One of the great things about working from home is the ability to roam. You might need to move to an area where it’s more quiet, you might want to set up shop in the kitchen to keep an eye on some baking (yes, being able to bake is another benefit of working from home), and I often like to get outside for some fresh air.
The Surface Pro 7 is an excellent option for mobility. It’s super light and easy to carry. It has a battery good for 10.5-hours on a charge, so you’re not forced to sit near an electrical outlet. The PixelSense display automatically adjusts its brightness according to ambient lighting. And Wi-Fi 6 means you’ll always have a super-fast connection.
If you do plan to move around, I would strongly suggest investing in a lap desk (like this one). When I started working from home, I quickly discovered a lap desk is invaluable. It provides a stable and comfortable work surface no matter where you sit, and it has space to bring your mouse and other gadgets along.
When you’re working from home, you can get pretty focused on a task. Without coworkers walking by your desk, it can be easy to lose track of time. And that can lead to burnout.
I find it helps to force yourself to take breaks and try being creative. Work on that new garden design. Figure out how you want to decorate that new home office. If you’re not in a creative mood, relax by reading a book or watching a little Netflix. I found the Surface Pro 7 was very well-suited to this aspect of things. Take a tablet form factor, an optional Surface Pen stylus, and you have the perfect device for scribbling, diagramming or even jotting notes. That capability is also very useful for students.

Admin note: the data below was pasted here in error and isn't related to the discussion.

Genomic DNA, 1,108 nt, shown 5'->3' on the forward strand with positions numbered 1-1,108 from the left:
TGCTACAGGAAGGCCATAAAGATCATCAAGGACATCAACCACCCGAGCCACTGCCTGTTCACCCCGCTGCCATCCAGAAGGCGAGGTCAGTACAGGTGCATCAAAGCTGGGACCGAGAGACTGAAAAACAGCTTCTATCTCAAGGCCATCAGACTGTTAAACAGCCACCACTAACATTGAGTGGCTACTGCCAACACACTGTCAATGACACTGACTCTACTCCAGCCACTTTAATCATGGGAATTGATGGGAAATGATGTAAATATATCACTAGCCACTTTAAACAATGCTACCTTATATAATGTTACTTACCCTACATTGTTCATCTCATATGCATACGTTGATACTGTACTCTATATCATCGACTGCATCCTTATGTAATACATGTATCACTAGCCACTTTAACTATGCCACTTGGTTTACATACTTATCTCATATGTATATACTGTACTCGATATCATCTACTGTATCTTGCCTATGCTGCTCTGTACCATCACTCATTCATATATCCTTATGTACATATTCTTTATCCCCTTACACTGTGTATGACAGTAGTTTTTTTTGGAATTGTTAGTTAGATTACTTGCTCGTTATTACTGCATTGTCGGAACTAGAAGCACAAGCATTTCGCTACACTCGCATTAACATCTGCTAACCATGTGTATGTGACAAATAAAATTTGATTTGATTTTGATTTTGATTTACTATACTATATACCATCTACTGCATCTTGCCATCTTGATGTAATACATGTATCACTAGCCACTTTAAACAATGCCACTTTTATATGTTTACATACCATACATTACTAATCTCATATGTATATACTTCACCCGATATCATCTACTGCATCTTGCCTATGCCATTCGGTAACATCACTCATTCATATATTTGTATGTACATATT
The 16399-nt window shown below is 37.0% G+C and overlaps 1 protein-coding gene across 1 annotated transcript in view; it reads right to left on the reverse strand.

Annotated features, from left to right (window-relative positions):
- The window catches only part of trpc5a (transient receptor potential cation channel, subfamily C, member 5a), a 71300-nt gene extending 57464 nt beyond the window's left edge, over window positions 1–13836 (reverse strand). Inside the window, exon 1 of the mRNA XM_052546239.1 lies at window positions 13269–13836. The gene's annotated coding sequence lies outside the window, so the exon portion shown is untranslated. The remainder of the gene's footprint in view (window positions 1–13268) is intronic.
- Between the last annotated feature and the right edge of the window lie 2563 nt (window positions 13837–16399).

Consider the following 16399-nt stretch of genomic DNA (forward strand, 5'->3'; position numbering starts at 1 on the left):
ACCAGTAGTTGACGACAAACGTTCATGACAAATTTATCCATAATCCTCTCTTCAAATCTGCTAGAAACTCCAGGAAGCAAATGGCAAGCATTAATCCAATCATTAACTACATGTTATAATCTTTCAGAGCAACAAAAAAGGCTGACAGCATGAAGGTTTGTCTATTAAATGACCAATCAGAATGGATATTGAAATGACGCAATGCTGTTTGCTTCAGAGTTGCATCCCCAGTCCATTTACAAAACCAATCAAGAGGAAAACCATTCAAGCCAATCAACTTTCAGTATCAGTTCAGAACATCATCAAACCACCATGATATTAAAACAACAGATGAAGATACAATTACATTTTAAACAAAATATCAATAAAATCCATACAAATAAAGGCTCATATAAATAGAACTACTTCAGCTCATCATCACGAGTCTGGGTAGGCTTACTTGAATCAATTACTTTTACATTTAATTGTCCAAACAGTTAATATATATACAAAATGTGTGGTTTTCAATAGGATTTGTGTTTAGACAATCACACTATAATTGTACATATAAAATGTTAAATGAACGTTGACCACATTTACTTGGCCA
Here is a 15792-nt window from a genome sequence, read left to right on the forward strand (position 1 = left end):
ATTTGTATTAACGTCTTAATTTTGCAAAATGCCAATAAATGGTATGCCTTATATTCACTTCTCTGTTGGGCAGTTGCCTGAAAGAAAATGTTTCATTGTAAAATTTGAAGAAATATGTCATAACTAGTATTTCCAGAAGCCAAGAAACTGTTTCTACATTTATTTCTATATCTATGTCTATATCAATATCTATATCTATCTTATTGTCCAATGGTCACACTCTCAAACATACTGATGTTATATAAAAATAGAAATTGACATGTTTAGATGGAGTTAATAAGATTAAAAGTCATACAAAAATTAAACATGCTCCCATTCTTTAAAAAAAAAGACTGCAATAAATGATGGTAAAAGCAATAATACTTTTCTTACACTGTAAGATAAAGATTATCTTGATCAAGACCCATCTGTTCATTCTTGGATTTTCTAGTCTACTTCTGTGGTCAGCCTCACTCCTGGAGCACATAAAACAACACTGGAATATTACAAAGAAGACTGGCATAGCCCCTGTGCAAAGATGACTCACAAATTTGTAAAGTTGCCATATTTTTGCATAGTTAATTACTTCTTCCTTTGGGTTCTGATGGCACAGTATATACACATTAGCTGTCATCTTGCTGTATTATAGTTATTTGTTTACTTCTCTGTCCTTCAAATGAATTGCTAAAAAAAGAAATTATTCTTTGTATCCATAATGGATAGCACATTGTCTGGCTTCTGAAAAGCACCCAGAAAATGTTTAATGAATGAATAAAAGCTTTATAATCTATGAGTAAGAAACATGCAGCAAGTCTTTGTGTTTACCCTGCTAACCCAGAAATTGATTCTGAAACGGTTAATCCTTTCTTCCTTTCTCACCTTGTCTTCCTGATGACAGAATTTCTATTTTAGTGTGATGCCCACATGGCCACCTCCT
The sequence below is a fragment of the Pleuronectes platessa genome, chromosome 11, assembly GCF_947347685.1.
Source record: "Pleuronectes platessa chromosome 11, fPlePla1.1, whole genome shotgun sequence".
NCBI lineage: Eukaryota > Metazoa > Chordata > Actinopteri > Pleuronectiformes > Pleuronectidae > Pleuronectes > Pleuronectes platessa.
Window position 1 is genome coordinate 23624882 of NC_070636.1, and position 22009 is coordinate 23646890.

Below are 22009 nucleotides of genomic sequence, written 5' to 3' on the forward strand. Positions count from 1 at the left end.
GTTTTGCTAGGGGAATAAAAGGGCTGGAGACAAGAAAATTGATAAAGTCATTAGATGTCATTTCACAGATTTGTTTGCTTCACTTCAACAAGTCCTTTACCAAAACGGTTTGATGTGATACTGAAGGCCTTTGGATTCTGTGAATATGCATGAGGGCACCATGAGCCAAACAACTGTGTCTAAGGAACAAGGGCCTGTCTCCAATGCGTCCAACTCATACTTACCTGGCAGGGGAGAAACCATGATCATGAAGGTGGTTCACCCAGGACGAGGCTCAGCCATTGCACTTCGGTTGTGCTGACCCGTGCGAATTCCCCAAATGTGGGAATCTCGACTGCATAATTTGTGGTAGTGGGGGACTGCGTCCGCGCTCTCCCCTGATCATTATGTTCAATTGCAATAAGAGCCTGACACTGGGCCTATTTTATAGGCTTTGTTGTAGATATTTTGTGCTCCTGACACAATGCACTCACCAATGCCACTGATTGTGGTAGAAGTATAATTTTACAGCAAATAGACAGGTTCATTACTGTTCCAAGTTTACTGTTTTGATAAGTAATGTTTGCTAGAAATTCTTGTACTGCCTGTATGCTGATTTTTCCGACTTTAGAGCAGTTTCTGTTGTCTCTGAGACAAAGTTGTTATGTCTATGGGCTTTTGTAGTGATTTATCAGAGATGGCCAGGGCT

I have to say, the 12.3-inch PixelSense display combined with the handy built-in kickstand, and stereo Dolby Audio speakers makes for a nice portable streaming video setup as well. Great for movies, but also if you were watching a work-related streaming video event.
Track your schedule
Finally, one more tip. After you work from home for a while, it can be easy to lose track of time. So make sure to track your schedule. The Surface Pro 7 made that easy with a calendar app that was always available no matter where I was set up to work.
What else might be useful?
The Microsoft Surface Pro setup that I’ve described works very well for me, but there are a few additions you might want to consider, depending on your own situation.
If you need to keep paper records, or print papers for physical submission, an all-in-one wireless printer would be a good idea. This gets you—and anyone else on your network—the ability to print from anywhere in your home, and also offers scanning and photocopier capability. Is your home noisy? I’m lucky enough to have a home office so I can shut the door, but there’s been construction on the street outside for months. The best solution to distracting noise? Noise-cancelling headphones, which I have been using a lot. Finally, I mentioned working at a desk, but if you are going to be working from home for any length of time, do yourself a favour and invest in an ergonomic task chair to go with it.
What is the name of the laptop stand in this post? I’m curious as to how you are able to keep the surface upright on the laptop stand like that and was wondering if the laptop stand has some support on the back for that.
Thanks in advance!
Hi, Augi. It’s actually a pretty old version (5-10 years?) of a Rain Design laptop stand for MacBook Pro. There are current versions from Rain Design such as this one https://www.bestbuy.ca/en-ca/product/rain-design-mstand-laptop-stand-for-macbook-space-grey/14982923
The company makes great stands… To get it to work with the Surface Pro, I added a small self-adhesive rubber bumper at the very back to prevent the kickstand from sliding out and collapsing. I don’t see any here specifically made for Surface Pro, but if you’re willing to MacGyver it a bit, I don’t see why you couldn’t make one of the current models work…